"I'm playing music that I like to listen to, but I'm not in New York in the 1970s, I'm in New York in 2015."
RC: Is there a reason you use an acoustic guitar as opposed to an electric one?
TJ: I got inspired by my friend Juan (Wauters) — he plays a guitar with nylon strings, and I feel like they sound better. The frequencies are much lower, less metallic.
RC: Were you listening to rock from an early age?
TJ: Yes, very early. I started listening to the Ramones when I was eight or nine years old. My first concert was Marilyn Manson. He came to Argentina in 1997 and I was eight years old and I went to that show. It was like seeing the Beatles at their peak.
RC: Since then have you mainly stuck to rock? Do you have an opinion on electronic music?
TJ: I honestly don’t know much about electronic music. I’m a pretty classic rock’n’roll guy. I mean, I like hardcore, I like Bob Marley, things that aren’t necessarily rock, but it’s all connected.
RC: Do you feel that it’s better to intellectualize music or feel it? How do you balance experiencing music as a bodily response as opposed to a cerebral one?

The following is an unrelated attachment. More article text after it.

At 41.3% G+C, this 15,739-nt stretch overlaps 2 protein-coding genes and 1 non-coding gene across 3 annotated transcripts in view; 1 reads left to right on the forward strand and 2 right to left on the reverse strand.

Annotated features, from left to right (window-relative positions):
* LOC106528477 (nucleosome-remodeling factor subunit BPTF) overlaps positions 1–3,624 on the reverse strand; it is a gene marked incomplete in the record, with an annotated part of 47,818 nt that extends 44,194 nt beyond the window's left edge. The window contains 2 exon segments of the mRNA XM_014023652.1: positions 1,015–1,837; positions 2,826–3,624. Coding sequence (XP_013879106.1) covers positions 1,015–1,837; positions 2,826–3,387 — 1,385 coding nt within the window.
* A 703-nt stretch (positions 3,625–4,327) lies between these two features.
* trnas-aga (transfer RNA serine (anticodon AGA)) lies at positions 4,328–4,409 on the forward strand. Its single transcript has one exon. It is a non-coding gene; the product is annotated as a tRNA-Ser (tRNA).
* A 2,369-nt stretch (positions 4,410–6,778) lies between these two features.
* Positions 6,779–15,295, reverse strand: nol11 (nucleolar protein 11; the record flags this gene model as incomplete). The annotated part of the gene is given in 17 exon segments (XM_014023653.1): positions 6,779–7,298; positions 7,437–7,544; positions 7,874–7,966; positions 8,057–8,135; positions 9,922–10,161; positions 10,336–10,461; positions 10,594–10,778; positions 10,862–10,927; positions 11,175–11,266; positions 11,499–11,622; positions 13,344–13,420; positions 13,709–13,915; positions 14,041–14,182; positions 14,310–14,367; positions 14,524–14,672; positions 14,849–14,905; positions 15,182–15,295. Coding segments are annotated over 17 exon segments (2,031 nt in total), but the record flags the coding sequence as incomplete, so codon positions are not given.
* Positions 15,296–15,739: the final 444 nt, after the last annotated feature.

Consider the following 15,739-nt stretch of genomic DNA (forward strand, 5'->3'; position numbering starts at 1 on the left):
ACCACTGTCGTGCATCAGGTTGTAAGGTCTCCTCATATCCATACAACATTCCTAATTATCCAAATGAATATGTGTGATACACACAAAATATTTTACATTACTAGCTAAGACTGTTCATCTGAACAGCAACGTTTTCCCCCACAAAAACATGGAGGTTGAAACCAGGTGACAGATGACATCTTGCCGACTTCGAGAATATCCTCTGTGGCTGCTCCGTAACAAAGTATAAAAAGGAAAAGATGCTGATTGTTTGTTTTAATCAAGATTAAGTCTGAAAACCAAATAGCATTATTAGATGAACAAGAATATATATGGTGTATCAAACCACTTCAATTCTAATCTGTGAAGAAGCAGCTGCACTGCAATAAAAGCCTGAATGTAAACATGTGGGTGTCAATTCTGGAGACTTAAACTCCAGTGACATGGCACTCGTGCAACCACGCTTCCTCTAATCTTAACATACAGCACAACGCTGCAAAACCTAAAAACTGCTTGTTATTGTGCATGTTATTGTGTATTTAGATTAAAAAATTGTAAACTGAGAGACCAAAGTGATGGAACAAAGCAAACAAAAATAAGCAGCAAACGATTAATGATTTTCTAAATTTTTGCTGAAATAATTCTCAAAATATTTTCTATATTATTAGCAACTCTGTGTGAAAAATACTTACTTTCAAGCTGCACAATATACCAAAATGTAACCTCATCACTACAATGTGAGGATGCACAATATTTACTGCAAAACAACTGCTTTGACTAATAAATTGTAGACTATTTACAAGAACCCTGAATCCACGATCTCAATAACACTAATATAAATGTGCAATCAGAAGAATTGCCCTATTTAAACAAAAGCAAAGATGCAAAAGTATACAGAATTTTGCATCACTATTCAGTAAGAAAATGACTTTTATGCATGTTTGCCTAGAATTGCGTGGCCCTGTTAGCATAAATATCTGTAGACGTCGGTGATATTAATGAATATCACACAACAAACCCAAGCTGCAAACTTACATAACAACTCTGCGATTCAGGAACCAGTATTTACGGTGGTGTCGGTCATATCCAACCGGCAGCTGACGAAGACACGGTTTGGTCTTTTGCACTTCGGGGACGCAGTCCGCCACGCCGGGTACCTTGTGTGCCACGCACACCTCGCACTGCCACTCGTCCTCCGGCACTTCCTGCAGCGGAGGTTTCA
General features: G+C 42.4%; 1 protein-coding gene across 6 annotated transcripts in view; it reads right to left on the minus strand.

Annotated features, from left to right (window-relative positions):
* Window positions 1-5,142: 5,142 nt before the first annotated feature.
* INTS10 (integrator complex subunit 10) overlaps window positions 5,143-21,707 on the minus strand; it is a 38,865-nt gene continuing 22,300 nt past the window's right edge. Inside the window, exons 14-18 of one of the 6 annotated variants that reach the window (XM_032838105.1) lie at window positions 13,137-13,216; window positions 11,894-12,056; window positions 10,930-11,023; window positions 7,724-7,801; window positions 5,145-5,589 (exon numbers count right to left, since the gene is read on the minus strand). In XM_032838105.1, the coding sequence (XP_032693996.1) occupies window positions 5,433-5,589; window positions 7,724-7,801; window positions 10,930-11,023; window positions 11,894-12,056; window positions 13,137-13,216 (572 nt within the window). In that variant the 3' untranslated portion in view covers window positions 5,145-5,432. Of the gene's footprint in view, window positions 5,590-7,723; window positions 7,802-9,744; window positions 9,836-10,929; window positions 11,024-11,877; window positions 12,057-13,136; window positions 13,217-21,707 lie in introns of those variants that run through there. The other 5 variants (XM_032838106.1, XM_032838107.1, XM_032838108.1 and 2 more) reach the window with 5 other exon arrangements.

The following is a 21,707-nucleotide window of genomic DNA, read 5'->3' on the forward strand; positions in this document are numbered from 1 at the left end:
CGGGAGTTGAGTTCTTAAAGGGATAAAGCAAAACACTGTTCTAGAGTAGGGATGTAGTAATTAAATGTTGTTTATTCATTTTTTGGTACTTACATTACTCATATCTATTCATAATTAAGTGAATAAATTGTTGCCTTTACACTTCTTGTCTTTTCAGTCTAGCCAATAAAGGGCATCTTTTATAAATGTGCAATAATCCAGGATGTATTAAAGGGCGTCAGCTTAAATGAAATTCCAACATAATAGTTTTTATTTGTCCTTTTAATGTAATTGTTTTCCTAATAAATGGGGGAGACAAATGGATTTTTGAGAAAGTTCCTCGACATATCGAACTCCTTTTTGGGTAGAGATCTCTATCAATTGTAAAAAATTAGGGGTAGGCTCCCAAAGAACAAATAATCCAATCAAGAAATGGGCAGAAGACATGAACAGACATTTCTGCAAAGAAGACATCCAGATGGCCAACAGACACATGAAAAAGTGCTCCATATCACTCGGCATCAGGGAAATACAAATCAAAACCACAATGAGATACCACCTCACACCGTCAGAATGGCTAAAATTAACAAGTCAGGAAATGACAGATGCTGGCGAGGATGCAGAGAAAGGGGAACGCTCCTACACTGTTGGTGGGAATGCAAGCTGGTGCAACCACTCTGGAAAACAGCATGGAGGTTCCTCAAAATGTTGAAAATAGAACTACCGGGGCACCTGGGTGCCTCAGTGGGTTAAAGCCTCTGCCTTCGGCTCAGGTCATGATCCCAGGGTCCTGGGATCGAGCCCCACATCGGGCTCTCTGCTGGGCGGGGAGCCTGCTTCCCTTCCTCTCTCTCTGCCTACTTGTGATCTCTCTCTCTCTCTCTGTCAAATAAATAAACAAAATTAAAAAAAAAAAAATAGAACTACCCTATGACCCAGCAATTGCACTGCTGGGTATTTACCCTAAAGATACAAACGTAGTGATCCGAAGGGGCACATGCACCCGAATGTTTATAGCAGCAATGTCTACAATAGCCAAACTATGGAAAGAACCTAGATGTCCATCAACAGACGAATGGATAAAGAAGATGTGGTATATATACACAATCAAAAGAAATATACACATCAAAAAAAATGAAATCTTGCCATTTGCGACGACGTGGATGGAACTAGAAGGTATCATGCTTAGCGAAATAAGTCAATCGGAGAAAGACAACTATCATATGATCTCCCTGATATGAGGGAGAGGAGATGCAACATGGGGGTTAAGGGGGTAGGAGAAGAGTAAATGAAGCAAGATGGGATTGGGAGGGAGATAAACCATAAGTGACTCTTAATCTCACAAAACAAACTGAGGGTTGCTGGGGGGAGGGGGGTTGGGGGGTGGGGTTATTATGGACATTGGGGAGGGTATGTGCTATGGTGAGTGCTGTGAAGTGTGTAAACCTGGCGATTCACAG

TJ: I would say that I feel the music first, but then in order to grow and learn I like to think about it. When I was young it was purely about feeling with my body, and now I’m really thinking it through with my head. The thing is in South America a lot of the music we grow up on is in English so it’s only about the way the songs feel and not about what they’re saying.
RC: When you write a song does it come about through strumming or do you have an idea in your head that you feel like you need to channel through a guitar?
TJ: It depends, a lot of the times I just strum, I’m always playing the guitar. In the past I’ve primarily focused on music rather than lyrics. But now I’m writing lyrics first and using the music to express those words. The lyrics have taken on more importance than the music. I’m very conscious of the fact that I’m still growing as an artist. I wouldn’t like to be famous right now, I still need time to develop.
RC: Do you think that the idea of progress applies to music? Do you ever feel like you’re trying to return to something as opposed to moving forward?